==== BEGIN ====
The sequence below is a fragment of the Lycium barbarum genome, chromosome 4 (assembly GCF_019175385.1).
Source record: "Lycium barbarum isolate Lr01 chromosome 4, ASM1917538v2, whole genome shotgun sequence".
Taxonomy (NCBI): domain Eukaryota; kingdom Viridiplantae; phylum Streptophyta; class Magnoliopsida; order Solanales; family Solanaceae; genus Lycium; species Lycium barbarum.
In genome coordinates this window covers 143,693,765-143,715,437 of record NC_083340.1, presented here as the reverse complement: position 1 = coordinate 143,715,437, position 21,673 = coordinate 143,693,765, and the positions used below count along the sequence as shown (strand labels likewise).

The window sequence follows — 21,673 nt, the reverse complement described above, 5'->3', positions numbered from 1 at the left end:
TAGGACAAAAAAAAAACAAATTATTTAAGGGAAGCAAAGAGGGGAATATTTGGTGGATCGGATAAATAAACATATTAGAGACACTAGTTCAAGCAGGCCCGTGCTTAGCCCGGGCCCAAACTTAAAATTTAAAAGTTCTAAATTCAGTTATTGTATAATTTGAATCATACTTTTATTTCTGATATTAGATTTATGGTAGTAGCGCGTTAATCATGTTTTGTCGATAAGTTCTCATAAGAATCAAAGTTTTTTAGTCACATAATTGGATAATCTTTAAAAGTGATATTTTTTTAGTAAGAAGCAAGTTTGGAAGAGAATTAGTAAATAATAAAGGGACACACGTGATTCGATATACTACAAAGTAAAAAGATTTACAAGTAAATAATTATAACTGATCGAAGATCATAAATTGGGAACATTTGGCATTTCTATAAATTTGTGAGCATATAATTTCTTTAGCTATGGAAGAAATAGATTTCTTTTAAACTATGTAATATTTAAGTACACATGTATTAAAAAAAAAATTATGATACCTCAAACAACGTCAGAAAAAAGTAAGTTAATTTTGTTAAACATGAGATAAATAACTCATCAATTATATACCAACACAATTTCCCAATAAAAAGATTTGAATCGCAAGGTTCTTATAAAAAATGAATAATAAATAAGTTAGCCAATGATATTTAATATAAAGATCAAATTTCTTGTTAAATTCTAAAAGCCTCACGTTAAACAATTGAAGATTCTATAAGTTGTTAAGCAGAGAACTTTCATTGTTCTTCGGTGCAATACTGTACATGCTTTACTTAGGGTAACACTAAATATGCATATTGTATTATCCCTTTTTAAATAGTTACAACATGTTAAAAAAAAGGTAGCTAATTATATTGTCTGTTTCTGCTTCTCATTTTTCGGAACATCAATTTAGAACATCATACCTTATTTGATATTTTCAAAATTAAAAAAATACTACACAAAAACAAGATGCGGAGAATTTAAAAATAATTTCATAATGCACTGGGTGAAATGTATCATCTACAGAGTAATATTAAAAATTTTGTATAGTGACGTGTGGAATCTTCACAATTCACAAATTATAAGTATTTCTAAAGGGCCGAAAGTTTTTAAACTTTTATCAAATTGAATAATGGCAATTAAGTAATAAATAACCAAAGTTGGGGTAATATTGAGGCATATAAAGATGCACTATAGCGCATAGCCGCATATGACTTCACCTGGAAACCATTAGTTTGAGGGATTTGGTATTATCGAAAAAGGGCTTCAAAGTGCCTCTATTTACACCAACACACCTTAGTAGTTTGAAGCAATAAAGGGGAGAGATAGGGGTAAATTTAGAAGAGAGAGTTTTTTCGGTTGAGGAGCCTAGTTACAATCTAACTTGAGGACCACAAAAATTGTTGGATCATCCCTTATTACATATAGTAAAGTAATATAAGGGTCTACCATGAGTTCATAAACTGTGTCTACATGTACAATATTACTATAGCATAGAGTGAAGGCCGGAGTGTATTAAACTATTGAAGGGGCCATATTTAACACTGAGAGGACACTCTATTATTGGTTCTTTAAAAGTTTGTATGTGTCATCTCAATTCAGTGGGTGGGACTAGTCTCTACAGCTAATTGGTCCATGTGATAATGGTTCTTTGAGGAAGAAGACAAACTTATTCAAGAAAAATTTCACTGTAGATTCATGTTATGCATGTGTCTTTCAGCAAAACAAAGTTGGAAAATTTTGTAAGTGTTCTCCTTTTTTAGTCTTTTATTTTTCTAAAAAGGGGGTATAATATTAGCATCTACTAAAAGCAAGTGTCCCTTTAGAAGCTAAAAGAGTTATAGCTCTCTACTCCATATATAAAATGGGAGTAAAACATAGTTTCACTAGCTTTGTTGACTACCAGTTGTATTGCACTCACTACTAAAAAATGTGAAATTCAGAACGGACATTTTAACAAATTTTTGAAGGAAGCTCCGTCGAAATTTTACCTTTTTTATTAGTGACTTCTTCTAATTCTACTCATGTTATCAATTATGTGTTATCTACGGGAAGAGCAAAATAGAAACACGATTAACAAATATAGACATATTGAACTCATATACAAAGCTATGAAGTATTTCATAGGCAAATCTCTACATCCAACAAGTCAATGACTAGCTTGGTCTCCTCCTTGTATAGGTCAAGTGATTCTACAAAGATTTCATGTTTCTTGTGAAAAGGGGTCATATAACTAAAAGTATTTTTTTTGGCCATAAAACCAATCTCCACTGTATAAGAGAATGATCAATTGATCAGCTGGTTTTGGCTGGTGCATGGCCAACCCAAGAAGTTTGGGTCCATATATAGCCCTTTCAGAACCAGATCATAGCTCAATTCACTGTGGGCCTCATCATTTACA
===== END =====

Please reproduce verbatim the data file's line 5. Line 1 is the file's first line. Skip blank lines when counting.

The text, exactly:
The window sequence follows — 21,673 nt, the reverse complement described above, 5'->3', positions numbered from 1 at the left end: